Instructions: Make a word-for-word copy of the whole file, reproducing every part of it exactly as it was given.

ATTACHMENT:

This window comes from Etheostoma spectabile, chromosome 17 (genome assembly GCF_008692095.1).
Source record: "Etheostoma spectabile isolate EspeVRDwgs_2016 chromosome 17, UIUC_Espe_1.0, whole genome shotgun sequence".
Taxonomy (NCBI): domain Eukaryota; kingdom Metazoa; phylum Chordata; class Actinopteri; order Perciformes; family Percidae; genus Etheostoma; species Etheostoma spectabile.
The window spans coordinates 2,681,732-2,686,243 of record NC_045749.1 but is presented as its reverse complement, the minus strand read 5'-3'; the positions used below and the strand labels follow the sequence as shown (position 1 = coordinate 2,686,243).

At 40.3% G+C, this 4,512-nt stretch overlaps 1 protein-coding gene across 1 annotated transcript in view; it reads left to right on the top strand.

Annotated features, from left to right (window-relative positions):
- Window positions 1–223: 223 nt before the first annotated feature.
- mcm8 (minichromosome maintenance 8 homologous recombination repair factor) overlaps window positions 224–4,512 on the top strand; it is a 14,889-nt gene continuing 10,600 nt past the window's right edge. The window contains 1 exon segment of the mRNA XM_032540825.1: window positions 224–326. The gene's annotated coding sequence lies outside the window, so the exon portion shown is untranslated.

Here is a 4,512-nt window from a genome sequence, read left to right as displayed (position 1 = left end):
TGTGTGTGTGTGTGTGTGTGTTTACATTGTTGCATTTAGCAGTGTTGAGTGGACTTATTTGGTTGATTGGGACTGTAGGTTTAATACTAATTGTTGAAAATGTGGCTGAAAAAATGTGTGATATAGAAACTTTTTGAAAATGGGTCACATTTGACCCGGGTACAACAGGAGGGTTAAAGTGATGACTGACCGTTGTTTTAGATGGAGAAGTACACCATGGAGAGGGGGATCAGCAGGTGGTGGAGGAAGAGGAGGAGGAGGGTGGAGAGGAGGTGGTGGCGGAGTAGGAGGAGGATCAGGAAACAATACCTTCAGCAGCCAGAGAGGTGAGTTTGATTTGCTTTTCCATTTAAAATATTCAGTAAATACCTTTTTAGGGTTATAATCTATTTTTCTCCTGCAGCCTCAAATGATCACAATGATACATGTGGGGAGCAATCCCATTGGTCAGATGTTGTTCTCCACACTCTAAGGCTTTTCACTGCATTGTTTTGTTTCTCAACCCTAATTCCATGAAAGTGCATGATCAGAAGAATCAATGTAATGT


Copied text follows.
This window comes from Etheostoma spectabile, chromosome 17 (genome assembly GCF_008692095.1).
Source record: "Etheostoma spectabile isolate EspeVRDwgs_2016 chromosome 17, UIUC_Espe_1.0, whole genome shotgun sequence".
Taxonomy (NCBI): domain Eukaryota; kingdom Metazoa; phylum Chordata; class Actinopteri; order Perciformes; family Percidae; genus Etheostoma; species Etheostoma spectabile.
The window spans coordinates 2,681,732-2,686,243 of record NC_045749.1 but is presented as its reverse complement, the minus strand read 5'-3'; the positions used below and the strand labels follow the sequence as shown (position 1 = coordinate 2,686,243).

At 40.3% G+C, this 4,512-nt stretch overlaps 1 protein-coding gene across 1 annotated transcript in view; it reads left to right on the top strand.

Annotated features, from left to right (window-relative positions):
- Window positions 1–223: 223 nt before the first annotated feature.
- mcm8 (minichromosome maintenance 8 homologous recombination repair factor) overlaps window positions 224–4,512 on the top strand; it is a 14,889-nt gene continuing 10,600 nt past the window's right edge. The window contains 1 exon segment of the mRNA XM_032540825.1: window positions 224–326. The gene's annotated coding sequence lies outside the window, so the exon portion shown is untranslated.

Here is a 4,512-nt window from a genome sequence, read left to right as displayed (position 1 = left end):
TGTGTGTGTGTGTGTGTGTGTTTACATTGTTGCATTTAGCAGTGTTGAGTGGACTTATTTGGTTGATTGGGACTGTAGGTTTAATACTAATTGTTGAAAATGTGGCTGAAAAAATGTGTGATATAGAAACTTTTTGAAAATGGGTCACATTTGACCCGGGTACAACAGGAGGGTTAAAGTGATGACTGACCGTTGTTTTAGATGGAGAAGTACACCATGGAGAGGGGGATCAGCAGGTGGTGGAGGAAGAGGAGGAGGAGGGTGGAGAGGAGGTGGTGGCGGAGTAGGAGGAGGATCAGGAAACAATACCTTCAGCAGCCAGAGAGGTGAGTTTGATTTGCTTTTCCATTTAAAATATTCAGTAAATACCTTTTTAGGGTTATAATCTATTTTTCTCCTGCAGCCTCAAATGATCACAATGATACATGTGGGGAGCAATCCCATTGGTCAGATGTTGTTCTCCACACTCTAAGGCTTTTCACTGCATTGTTTTGTTTCTCAACCCTAATTCCATGAAAGTGCATGATCAGAAGAATCAATGTAATGT